Bernie Farber, a writer, commentator, human rights advocate and former CEO of the now defunct Canadian Jewish Congress, is the publisher and co-founder of the CJR. Fellow co-founder and editor is Ron Csillag, who until recently was a senior writer at the CJN for 20 years. Both are based in Toronto.

Bernie Farber, publisher of The Canadian Jewish Record (Courtesy photo)

“Sometimes, with sad developments like the CJN’s closing, you need to lose something to fully understand what it is you lost,” Farber told The Times of Israel the morning the CJR was launched. “With there no longer being a Canadian Jewish news portal, Ron and I felt strongly, especially during this dark time, that Canadian Jews require a thread connecting coast to coast. In creating the Record, our goal is to make it as balanced, left, right and center, as possible.”

The first edition covered a wide range of subjects. They included the latest B’nai Brith audit on anti-Semitic incidents in Canada; a dispute between a Jewish provincial politician and a Toronto Islamic community center over a harshly anti-Israeli video filmed recently outside the center; the departure of Canada’s ambassador to Israel; Toronto’s Jewish cemeteries re-opening with coronavirus restrictions eased; and an interview with a local emergency doctor about COVID-19 and its possible impact on High Holiday services and Jewish day schools.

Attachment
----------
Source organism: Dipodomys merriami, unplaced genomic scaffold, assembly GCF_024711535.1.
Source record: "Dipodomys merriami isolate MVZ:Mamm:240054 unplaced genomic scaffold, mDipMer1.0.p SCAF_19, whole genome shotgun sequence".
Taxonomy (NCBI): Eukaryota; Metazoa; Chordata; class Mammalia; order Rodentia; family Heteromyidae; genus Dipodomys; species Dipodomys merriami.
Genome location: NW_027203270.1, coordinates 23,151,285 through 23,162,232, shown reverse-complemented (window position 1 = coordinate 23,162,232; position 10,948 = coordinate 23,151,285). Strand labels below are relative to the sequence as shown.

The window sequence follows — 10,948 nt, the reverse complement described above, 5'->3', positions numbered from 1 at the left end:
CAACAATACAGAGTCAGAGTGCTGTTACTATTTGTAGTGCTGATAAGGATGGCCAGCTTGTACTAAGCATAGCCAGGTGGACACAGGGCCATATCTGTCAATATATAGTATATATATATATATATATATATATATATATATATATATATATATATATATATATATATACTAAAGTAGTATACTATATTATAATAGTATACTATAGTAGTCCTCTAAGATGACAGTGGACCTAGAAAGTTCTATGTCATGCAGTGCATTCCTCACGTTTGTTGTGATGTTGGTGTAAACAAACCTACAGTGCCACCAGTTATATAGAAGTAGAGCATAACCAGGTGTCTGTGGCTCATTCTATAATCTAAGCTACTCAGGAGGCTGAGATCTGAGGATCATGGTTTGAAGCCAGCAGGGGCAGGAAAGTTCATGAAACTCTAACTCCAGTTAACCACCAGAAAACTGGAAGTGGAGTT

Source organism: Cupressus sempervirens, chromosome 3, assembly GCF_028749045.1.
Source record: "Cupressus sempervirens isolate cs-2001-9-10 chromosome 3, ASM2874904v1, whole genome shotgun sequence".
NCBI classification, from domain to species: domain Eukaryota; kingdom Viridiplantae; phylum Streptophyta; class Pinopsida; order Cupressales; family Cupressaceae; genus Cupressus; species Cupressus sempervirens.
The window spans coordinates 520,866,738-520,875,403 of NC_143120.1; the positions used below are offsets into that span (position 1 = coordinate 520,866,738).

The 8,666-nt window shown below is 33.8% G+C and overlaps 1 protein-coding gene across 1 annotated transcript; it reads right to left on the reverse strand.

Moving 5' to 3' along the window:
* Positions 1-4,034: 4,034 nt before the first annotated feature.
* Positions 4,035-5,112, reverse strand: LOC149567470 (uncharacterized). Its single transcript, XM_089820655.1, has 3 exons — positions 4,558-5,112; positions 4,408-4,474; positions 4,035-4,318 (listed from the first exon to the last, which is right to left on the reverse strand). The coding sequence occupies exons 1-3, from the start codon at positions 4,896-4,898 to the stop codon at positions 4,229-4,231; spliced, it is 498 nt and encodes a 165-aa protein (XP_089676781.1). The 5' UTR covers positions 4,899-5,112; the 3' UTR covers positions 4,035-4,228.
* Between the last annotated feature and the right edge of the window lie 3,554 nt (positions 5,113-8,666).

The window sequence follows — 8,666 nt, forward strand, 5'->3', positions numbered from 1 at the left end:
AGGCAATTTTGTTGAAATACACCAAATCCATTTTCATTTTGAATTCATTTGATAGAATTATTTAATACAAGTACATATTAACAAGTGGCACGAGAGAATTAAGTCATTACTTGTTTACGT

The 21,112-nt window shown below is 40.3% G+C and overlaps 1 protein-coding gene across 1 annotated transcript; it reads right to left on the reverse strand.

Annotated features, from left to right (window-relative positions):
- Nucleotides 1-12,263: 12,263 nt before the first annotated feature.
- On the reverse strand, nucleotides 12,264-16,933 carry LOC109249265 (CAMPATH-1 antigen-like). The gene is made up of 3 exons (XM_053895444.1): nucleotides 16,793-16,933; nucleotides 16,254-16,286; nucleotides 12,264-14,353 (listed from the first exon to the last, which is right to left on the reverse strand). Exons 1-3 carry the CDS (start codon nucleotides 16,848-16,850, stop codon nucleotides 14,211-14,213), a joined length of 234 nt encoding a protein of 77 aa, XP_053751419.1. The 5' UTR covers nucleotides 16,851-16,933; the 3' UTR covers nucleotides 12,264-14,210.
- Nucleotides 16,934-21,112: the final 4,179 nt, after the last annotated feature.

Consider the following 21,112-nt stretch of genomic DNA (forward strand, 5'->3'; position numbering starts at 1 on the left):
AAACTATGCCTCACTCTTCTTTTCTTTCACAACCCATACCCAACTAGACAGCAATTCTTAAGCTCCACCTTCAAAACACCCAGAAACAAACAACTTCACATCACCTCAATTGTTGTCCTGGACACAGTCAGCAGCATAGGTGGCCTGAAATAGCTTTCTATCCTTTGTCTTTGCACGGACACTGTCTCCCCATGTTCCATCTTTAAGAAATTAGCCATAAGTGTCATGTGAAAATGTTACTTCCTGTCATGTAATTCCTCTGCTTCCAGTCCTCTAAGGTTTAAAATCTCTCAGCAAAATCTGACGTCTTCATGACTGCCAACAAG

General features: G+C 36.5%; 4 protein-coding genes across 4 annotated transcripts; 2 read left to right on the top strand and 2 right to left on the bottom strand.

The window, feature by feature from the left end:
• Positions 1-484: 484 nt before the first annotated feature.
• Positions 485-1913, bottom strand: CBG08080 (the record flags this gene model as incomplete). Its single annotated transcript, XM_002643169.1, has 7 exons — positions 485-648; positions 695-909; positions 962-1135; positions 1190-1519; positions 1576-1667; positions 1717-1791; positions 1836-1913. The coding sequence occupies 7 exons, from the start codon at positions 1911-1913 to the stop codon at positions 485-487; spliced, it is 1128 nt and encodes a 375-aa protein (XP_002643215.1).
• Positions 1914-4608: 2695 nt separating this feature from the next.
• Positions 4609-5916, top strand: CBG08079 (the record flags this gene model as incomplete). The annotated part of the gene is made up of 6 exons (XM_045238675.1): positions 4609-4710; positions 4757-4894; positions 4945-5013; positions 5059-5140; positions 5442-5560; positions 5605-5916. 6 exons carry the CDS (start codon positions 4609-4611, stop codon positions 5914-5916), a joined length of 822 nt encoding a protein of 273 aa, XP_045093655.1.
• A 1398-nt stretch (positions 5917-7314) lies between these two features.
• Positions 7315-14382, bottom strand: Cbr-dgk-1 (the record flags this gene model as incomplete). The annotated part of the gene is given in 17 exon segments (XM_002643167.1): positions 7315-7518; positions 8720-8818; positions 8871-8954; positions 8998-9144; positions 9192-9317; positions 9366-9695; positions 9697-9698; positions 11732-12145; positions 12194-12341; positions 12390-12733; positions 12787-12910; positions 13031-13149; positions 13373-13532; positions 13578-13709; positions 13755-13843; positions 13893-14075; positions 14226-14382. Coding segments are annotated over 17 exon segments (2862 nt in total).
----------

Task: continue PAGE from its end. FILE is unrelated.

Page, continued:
Like with most Jewish publications, there was also a plethora of op-ed pieces, several by former CJN columnists, touching on everything from Israel’s possible annexation of the West Bank to the politics behind the hit TV series “Fauda” and its alleged negative effects on viewers, especially Palestinians.

In contrast to the CJN, the CJR is published only online, and has neither an editorial office or paid staff. With no financial backing and no intention for now to seek advertising, the venture is operated totally by volunteers. Some observers wonder how long a volunteer-run, free-content operation can survive.

“It’s a grand experiment,” says Farber. “We will see. For now, we’d like to keep it going on a voluntary basis… We’ll see how the paper moves along and we’ll be re-evaluating literally on a daily basis… We’re going to have to come to grips with how to maintain financial sustainability.”

By comparison, TheJ.ca’s launch proved more harrowing for its team. Clearly, somebody didn’t want to make it easy. Hours before TheJ.ca was to go live, the site was hacked, delaying its debut by nearly two days.